By Chris Chittenden
"More men fail through lack of purpose than lack of talent."
… Billy Sunday (1862-1935) US revivalist and baseball player
I occasionally contribute to the LinkedIn TED forums and did so recently when someone posed the question, "What is the purpose of humanity?" Around the same time, Newfield Network's Aboodi Shabi also tweeted in response to the question, "Does life have purpose?" His answer, "No. Not the same as saying that life has no meaning, though."
These two events got me thinking about the relationship between meaning and purpose, which are two key elements of living a fulfilling life and being an effective leader with the capacity to create and maintain willing followers. From my perspective, the first question about purpose seems to infer that there is a greater purpose that already exists and which some of us may have found and others are yet to discover. It also infers that this purpose was not created by humanity but a deity of some description.
My response on LinkedIn suggested that rather than assuming an explicit purpose for humanity already exists, we could instead ask the question, "What could be the purpose of humanity?" and seek to create one, or more than one for that matter. However, can we do that without understanding what it means to be human? To understand what I am getting at here, it is useful to appreciate the role of meaning in people's lives.
At the heart of the ontological approach to coaching lies the idea that human beings are constantly making meaning. This distinction revolves around the concept that we live our lives constantly interpreting our experience of living and acting in response to those interpretations. In other words, we are constantly creating meaning in life and doing so is an essential part of the human condition.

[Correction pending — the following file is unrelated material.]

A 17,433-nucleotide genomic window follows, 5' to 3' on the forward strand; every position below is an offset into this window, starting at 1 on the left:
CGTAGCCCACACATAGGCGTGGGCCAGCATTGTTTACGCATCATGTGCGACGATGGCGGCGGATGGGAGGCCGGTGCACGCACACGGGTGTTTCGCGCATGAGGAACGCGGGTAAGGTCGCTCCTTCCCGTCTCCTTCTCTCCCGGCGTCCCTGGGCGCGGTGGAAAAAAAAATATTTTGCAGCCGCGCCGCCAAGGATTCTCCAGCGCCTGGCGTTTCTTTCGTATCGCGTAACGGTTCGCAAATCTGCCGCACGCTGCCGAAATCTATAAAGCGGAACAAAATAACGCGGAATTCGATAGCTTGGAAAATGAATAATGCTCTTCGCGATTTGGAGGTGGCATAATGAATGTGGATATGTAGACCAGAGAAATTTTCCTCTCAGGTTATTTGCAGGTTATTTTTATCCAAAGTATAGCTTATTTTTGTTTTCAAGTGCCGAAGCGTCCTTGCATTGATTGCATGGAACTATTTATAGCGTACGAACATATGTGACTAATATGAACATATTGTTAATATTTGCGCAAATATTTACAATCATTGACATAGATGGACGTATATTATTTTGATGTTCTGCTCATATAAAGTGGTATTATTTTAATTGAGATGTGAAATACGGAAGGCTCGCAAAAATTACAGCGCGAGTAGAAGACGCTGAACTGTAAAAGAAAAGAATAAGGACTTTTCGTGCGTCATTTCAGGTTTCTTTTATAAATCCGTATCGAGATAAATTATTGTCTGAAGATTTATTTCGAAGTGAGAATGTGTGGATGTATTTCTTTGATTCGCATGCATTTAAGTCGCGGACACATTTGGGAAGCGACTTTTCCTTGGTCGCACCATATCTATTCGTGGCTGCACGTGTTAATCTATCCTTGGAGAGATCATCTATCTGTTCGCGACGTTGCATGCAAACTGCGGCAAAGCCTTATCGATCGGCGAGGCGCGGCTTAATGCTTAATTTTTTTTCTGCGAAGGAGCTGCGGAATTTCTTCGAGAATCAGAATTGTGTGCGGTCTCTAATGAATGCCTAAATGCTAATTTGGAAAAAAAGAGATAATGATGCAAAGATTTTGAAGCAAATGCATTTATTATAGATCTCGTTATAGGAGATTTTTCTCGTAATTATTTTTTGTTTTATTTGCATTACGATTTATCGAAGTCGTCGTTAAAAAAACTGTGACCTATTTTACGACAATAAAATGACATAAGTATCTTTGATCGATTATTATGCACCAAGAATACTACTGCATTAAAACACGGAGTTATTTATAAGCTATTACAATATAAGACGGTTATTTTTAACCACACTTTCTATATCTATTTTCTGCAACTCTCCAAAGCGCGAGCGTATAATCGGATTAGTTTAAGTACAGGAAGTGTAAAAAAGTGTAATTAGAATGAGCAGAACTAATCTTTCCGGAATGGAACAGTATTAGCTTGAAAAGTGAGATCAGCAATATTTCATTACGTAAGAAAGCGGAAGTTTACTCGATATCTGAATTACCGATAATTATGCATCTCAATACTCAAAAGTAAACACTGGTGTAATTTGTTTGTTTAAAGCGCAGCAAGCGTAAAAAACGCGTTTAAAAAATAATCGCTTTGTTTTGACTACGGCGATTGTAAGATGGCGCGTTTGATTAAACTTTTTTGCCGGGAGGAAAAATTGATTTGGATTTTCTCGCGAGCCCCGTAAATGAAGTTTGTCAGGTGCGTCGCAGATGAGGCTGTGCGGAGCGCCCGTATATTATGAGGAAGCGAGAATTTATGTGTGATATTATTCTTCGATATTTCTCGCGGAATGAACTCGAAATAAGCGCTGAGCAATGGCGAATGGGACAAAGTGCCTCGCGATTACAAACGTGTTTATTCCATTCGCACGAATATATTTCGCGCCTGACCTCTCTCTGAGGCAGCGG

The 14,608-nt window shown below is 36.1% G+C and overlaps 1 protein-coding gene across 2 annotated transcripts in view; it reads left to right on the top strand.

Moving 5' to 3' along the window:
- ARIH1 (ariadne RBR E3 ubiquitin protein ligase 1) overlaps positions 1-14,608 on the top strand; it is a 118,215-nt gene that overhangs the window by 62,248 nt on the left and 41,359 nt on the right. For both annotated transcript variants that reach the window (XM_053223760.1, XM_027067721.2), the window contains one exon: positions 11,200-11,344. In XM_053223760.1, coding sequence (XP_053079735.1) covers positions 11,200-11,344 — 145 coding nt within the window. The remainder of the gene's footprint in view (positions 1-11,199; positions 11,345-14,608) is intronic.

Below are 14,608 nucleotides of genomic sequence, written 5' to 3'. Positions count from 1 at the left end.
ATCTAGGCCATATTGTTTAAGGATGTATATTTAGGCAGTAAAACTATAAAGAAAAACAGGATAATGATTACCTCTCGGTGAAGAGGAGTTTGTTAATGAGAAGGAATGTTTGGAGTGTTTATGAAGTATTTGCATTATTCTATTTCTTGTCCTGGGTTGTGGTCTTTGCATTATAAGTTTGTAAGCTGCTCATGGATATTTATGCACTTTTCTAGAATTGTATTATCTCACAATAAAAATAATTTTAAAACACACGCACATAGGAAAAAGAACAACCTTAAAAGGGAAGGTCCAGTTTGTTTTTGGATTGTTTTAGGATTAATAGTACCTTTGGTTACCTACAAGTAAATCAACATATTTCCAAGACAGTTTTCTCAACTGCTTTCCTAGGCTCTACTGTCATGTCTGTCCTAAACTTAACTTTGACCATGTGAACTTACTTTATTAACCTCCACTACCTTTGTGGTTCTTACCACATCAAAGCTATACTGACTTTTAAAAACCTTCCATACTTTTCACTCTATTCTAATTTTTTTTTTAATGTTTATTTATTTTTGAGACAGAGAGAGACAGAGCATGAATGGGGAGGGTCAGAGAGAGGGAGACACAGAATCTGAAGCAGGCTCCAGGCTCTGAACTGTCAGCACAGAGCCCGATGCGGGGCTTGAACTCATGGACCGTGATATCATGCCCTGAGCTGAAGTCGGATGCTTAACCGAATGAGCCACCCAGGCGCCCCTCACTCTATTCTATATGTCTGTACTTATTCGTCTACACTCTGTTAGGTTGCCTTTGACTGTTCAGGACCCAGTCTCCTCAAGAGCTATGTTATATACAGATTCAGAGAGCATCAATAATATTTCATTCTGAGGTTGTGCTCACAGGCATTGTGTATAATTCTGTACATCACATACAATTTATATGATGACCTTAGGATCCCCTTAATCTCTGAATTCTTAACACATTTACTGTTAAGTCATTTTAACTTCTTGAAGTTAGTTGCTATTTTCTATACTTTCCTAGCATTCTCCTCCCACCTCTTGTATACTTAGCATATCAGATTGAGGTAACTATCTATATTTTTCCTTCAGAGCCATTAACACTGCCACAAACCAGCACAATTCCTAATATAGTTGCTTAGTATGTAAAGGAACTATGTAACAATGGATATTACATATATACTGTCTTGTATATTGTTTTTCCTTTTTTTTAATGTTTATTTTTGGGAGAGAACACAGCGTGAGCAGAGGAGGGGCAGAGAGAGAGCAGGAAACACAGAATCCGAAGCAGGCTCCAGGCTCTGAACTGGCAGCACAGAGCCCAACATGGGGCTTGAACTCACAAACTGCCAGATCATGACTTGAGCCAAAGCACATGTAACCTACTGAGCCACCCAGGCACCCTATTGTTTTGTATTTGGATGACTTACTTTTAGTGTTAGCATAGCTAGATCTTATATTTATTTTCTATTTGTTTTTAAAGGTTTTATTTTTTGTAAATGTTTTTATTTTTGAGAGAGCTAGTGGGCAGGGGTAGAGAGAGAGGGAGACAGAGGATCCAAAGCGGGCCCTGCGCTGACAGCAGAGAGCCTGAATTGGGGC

In my view, discussions about meaning, or more to the point the lack of meaning, are discussions about deeper meaning. These discussions are fuelled by questions such as, "who am I?" and "what is important about my life?". Such questions speak to our values and who we think we are or wish to be. The answers to such questions are pivotal to an appreciation of ourselves in the wider context of life, our communities to which we belong and the world in general. This type of inquiry can help us see our life as a web of meaning centred on the basic questions of our values and what we value.
Purpose speaks to attainment and therefore direction. As we are constantly making meaning, it follows that purpose follows from meaning and is born of what is important for us whether this is spoken or unspoken. If we are to seek great purpose in life then we need to also seek great meaning.
In many ways, the creation of meaning and purpose is easier for an individual than for a group. We can do it by ourselves through a process of introspection and reflection. Certainly we can benefit through conversation and interaction with others but we are in control of how we create meaning and purpose.
Effective leadership also requires the creation of meaning and purpose within a community of people and therefore requires others to be part of a shared web of meaning and purpose. Accepting that purpose comes from meaning, a key skill for any leader is the capacity to engage others in the creation of shared meaning and purpose even though they are all coming from their own interpretative context.
© 2013 Chris Chittenden